The Stewpot Recipe Gallery
Colored With "Period Food Coloring"
In trying to think of new things I have learned over the past year, I decided
that the one I've had the most fun with is the making of marzipan fruits.
However, until now, I had always used modern commercial food colorings
to color the marzipan. Recently, in reading through some recipes
in the Forme of Cury, I noted that there were an abundance of dishes
where the maker was instructed to color them with saffron, saunders, alkanet,
and other substances. As this intrigued me, I decided to experiment
with using period coloring agents to color marzipan. The results
looked like this:
Substances used to color food:
Lete Lardes XX.III.VIII.
(from Forme of Cury)
Take parsel and grynd with a Cowe mylk, medle it with ayren lard
ydyced take mylke after that thou hast to done and myng therewith.
And make thereof dyverse colours. If thou wolt have zelow, do thereto
safron and no parsel. If thou wolt have it white, nonther parsel
ne safron but do thereto amydon. If thou wilt have rede do thereto
sandres. If thou wilt have pownas do thereto turnesole. If thou wilt
have blak do thereto blode ysode and fryed. And set on the
fyr in as many vessels as thou hast colors therto and seeth it wel and
lay thise colours in a cloth first oon, and sithen anothe upon him, and
sithen the thridde and the ferthe. And presse it harde til it be
all out clene. And whan it is al colde, lesh it thynne, put it in a panne
and fry it well, and serve it forth.
(from The Ladies Cabinet, Ruthven, 1655)
66 - To make a Paste of Almonds. Take a pound of
small Almond, blanch them out of hot water into cold, then dry them with
a cloth, and beat them in a stone morter till they come to Paste, putting
now and then a spoonfull of Rose-water to them to keep them from oyling;
when they are beaten to a fine Paste, take half a pound of Sugar finely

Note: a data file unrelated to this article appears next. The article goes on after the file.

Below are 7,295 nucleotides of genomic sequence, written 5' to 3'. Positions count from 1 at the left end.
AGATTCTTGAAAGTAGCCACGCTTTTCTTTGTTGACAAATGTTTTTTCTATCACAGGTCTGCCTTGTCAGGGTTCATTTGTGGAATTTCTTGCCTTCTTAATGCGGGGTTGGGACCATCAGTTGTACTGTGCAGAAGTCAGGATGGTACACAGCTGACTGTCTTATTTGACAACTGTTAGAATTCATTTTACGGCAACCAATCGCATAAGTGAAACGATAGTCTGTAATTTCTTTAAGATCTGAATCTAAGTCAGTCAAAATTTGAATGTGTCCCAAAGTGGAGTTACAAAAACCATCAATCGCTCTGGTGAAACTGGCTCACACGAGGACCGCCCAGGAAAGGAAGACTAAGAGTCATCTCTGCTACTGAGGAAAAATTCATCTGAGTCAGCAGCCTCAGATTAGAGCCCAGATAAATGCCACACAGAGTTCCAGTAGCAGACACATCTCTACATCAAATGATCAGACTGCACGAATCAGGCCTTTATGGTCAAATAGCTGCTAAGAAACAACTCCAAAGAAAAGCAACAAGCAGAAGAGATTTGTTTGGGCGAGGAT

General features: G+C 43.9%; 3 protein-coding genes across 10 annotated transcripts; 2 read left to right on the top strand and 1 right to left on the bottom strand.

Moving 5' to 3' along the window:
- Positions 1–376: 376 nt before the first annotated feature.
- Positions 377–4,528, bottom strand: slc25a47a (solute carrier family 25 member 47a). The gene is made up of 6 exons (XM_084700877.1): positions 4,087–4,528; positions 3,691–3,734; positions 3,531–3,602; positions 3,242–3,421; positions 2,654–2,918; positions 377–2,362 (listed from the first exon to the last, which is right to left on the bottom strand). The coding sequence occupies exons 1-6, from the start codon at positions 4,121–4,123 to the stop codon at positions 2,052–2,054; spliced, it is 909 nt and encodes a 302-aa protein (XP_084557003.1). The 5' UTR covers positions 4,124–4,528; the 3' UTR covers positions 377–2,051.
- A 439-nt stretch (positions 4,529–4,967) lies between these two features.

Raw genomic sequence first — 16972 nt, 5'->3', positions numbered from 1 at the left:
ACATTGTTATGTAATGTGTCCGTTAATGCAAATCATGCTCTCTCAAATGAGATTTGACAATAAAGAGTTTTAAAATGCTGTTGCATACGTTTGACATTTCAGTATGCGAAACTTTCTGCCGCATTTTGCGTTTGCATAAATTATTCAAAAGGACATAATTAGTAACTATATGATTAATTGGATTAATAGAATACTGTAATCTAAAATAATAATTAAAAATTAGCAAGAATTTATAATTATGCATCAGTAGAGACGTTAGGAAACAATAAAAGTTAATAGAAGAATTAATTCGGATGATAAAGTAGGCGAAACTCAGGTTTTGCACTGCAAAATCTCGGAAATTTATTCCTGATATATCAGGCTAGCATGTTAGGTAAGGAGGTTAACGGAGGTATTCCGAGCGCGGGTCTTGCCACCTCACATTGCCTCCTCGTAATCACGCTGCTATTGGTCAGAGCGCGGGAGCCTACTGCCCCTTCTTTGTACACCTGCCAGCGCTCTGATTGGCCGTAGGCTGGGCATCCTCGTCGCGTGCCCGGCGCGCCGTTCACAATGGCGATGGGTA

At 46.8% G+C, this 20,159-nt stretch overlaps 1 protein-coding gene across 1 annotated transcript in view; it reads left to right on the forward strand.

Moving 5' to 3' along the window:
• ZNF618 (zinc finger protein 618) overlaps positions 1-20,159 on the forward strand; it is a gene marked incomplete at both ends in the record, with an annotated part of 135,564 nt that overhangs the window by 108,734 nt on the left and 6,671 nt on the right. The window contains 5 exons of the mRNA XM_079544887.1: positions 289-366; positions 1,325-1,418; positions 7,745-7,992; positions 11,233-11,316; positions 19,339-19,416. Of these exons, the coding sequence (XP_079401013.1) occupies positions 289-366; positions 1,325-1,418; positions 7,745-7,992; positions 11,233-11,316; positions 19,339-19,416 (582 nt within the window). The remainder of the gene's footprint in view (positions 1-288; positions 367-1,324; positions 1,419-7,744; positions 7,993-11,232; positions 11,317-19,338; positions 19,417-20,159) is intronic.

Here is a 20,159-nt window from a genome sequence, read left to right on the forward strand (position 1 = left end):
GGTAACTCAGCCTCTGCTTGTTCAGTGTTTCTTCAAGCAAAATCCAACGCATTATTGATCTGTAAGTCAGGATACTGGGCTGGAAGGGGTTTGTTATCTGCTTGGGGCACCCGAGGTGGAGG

beaten and searced, put it to your paste, and beat it til it will twist
between your fingars and your thumb finely without knots, for then it is
enough: then make thereo Pies, Birds, Fruits, Flowers, or any pretty things
printed with Moulds, and so gild them and put them into your stove and
use them at your pleasure.
(from The English Housewife, Gervase Markham, 1615.)
173. To make the best marchpane. To make the best
marchpane, take the best Jordan almonds and blanch them in warm water,
then put them into a stone mortar, and with a wooden pestle beat them to
pap, then tke of the finest refined sugar well searced, and with it, and
damask rose-water, beat it to a good stiff paste, allowing almost to every
Jordan almond three spoonful of sugar; then when it is brought thus to
a paste, lay it upon a fair table,an, strewing searced sugar under it,
mould it like leaven; then with a rolling pin roll it forth, and lay it
upon wafers washed with rose-water; then pinch it about the sides, and
put it into what form you please; then strew searced sugar all over it;
which done, wash it over with rose-water and sugar mixed together, for
that will make the ice, then adorn it with comfits, gilding, or whatsoever
devices you please, and so set it into a hot stove, and there bake it crispy,